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Cheryl Keen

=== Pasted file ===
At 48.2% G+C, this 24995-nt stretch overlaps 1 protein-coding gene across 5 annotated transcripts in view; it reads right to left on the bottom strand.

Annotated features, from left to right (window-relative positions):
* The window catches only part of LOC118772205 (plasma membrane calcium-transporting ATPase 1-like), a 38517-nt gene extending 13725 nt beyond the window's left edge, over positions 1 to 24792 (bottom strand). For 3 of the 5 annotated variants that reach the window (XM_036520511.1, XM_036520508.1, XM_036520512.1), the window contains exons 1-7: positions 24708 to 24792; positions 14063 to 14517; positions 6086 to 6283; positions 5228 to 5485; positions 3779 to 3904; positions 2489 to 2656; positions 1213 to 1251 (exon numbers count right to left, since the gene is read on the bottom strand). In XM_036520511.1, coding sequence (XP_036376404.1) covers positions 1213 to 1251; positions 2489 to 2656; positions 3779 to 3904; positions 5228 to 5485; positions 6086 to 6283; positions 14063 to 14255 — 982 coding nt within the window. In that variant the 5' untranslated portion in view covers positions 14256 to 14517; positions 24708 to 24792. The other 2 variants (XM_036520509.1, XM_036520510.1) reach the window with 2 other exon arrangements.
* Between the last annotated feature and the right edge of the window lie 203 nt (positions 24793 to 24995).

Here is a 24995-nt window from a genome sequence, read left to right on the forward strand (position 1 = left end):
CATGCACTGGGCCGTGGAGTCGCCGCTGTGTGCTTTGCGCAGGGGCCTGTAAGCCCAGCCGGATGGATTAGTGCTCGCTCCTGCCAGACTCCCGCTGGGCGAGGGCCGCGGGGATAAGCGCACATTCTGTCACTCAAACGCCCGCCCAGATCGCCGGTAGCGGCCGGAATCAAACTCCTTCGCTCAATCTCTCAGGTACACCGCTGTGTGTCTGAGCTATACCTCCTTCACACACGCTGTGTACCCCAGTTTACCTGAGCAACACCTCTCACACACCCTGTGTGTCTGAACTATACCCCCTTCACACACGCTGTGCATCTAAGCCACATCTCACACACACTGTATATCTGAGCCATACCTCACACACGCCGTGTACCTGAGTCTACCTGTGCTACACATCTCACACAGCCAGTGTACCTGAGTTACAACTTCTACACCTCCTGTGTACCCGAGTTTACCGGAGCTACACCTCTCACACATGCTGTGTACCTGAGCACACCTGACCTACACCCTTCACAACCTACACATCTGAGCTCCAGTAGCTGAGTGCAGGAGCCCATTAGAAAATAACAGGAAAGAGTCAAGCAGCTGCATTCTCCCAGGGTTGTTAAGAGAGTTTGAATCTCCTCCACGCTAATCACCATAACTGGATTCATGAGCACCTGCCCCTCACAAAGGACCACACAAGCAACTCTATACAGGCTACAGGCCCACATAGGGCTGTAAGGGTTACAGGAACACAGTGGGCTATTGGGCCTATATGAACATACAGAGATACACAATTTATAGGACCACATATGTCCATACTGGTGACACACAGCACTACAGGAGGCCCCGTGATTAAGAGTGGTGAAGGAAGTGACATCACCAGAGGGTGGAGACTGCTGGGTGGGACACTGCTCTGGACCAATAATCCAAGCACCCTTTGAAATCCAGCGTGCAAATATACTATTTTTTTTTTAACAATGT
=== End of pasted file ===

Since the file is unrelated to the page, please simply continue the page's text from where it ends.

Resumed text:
Eligibility requirements, the pressure to remain eligible at all costs, and demanding time schedules are high stakes issues that affect the National Colligate Athletic Association (NCAA) student-athletes. A gap in research existed on whether college student-athletes’ demographics and engagement predicts their academic success. The purpose of this quantitative research was to determine the extent to which engagement and demographic factors predict student-athletes’ academic success, as measured by a self-reported grade of B or higher in NCAA first-year student-athletes. This study was influenced by Astin’s student involvement theory and Kuh’s concept of engagement. The research question guiding this study addressed the extent to which academic and cocurricular engagement, race, sport played, and gender predict NCAA student-athletes’ academic success. Quantitative data were collected from the 2018 National Survey of Student Engagement. The sample analyzed included 1,985 student-athletes. Logistic regression analysis was used to find that males, wrestlers, football players, and Black or African American student-athletes were less likely to achieve academic success, whereas females, tennis players, and both White and Asian student-athletes were more likely to achieve academic success than their peers. Findings were significant at the .05 level, but the variance explained by the models was less than 10%, which implies limited practical significance. Time spent on cocurricular activities and time spent preparing for class did not predict academic success. The findings of this study may be used by the NCAA and higher education institutions to help understand student-athletes’ behaviors and the implications for supporting academic success.

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